You’ve no doubt noticed that modern hearing aids come in a wide variety of shapes, styles, and sizes. In the attached video I present a 5 minute overview of the high points and low points of each style.
Here’s a recap!
Behind the Ear “BTE”
Just as the title would suggest, a BTE hearing aid sits behind the ear. It carries sound through a rubber tube into a custom made ear mold. This has historically been a favorite for users with many frequencies in the severe-to-profound range of hearing.
- PRO: Very high powered. Great for more severe loss.
- PRO: Fairly easy to handle and operate
- PRO: Large enough to accommodate manual features like volume control and program change.
- CON: Unit is bulky and not very cosmetic
- CON: Sometimes awkward for phone use
Receiver in the Canal (or Ear) RIC/RIE
RIC or RIE have become a industry and consumer favorite alike in recent years. The RIC is similar to the BTE in that the hearing aid is behind the ear. Unlike the BTE, the speaker, or receiver, is attached to a thin wire and located inside the ear canal. These can often offer the most advanced technology options, such as greater wireless or bluetooth capability.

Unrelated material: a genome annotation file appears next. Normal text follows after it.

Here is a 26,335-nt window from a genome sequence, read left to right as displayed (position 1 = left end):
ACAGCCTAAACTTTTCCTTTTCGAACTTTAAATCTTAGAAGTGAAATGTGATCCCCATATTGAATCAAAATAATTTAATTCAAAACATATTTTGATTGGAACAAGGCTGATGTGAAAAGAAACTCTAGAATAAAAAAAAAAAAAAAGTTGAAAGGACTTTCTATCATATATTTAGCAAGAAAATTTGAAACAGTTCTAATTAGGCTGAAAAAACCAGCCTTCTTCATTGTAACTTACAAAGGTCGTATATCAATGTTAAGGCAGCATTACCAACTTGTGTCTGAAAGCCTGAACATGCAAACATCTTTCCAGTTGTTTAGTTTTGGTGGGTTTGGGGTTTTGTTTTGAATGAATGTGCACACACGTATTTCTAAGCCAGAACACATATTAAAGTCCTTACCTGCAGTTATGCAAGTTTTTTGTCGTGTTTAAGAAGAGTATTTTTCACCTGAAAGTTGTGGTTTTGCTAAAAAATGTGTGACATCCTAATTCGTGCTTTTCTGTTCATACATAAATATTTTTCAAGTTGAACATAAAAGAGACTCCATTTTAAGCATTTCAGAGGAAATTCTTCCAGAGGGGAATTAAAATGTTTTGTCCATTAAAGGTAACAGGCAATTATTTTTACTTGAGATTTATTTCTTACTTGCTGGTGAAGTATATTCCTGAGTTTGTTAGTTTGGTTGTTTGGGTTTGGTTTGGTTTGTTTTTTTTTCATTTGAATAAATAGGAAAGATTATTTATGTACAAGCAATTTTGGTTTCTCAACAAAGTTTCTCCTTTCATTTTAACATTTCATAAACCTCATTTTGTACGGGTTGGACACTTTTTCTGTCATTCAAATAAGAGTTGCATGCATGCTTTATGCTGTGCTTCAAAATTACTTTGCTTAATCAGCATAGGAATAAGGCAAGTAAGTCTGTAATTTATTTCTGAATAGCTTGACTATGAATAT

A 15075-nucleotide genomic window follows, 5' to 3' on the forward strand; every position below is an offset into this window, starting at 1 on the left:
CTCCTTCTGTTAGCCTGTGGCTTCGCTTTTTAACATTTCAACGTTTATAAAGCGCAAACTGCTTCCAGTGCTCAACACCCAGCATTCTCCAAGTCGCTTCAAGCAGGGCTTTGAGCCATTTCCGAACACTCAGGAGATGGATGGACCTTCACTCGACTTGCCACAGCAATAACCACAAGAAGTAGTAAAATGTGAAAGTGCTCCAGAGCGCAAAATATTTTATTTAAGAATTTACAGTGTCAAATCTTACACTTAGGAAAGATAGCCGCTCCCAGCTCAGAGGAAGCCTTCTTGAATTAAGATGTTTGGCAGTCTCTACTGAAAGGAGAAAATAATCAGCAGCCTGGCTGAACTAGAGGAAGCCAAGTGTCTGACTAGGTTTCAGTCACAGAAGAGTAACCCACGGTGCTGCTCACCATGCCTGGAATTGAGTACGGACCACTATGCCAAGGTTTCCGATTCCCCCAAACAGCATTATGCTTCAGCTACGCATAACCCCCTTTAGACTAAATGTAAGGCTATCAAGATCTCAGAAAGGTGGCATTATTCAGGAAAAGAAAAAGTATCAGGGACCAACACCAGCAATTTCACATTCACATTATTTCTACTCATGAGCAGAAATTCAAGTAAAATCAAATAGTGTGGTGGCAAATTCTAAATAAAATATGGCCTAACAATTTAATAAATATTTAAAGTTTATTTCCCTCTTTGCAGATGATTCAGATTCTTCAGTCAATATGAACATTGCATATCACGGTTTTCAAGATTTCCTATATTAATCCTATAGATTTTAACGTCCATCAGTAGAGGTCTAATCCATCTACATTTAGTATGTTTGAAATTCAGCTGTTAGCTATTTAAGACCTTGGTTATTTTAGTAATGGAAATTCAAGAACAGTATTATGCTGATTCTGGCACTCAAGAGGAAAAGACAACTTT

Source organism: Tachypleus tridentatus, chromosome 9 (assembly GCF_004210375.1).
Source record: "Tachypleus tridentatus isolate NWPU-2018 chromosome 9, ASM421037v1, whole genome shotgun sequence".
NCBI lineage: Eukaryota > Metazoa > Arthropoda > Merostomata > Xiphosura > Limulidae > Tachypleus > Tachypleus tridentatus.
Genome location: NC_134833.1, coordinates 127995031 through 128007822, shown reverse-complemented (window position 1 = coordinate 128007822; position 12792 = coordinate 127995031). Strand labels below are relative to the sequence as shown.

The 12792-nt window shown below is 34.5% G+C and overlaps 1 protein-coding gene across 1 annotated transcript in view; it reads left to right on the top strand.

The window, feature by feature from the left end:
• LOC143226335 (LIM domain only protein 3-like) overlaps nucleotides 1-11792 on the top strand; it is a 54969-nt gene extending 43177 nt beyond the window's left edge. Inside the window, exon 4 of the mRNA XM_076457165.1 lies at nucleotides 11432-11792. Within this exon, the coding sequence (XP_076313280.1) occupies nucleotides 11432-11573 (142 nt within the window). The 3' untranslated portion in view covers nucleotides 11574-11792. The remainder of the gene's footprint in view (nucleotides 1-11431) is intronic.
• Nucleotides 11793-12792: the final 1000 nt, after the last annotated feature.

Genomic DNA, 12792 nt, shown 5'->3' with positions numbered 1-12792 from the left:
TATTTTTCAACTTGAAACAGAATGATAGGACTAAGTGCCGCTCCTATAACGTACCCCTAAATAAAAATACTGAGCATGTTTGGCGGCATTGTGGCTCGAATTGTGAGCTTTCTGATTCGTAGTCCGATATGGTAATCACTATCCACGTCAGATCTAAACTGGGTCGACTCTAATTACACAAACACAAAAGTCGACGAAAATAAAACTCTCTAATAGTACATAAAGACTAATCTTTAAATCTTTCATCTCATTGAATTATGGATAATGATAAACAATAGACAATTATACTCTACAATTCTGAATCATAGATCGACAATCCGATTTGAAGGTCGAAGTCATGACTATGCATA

- PRO: Can typically carry all of the latest technology and processing options
- PRO: Speakers and ear tips can be changed in office
- “Universal fit” hearing aids may sound like the inferior option vs a custom made device. In reality, having the ability to choose between many different universal earpiece options can provide the specialist a whole extra degree of flexibility while tailor fitting to your specific comfort and hearing loss.
- CON: Sometimes not the ideal choice for those with very poor dexterity
Custom In the Ear ITE/CIC/IIC
These may be what you think of when you think traditional hearing aids. Custom hearing aids are built inside a plastic shell that is molded into the shape of your ear. These vary greatly in size from the tiny invisible in the canal (IIC), to the slightly larger and more visible completely in the canal (CIC), all the way up to our large full shell in the ear (ITE) device.
- PRO: the smaller units such as IIC or CIC can be extremely cosmetic
- PRO: larger custom hearing aids are very easy to insert and work making them an ideal choice for those with poor dexterity.
- CON: the custom molded shell offers little flexibility for physical fit adjustments over the life of the hearing aid
- CON: some users may feel slightly more “plugged up” depending on their hearing loss
Remember that bigger custom units will offer more power and features, while smaller units will offer greater cosmetic appeal, but less power and features!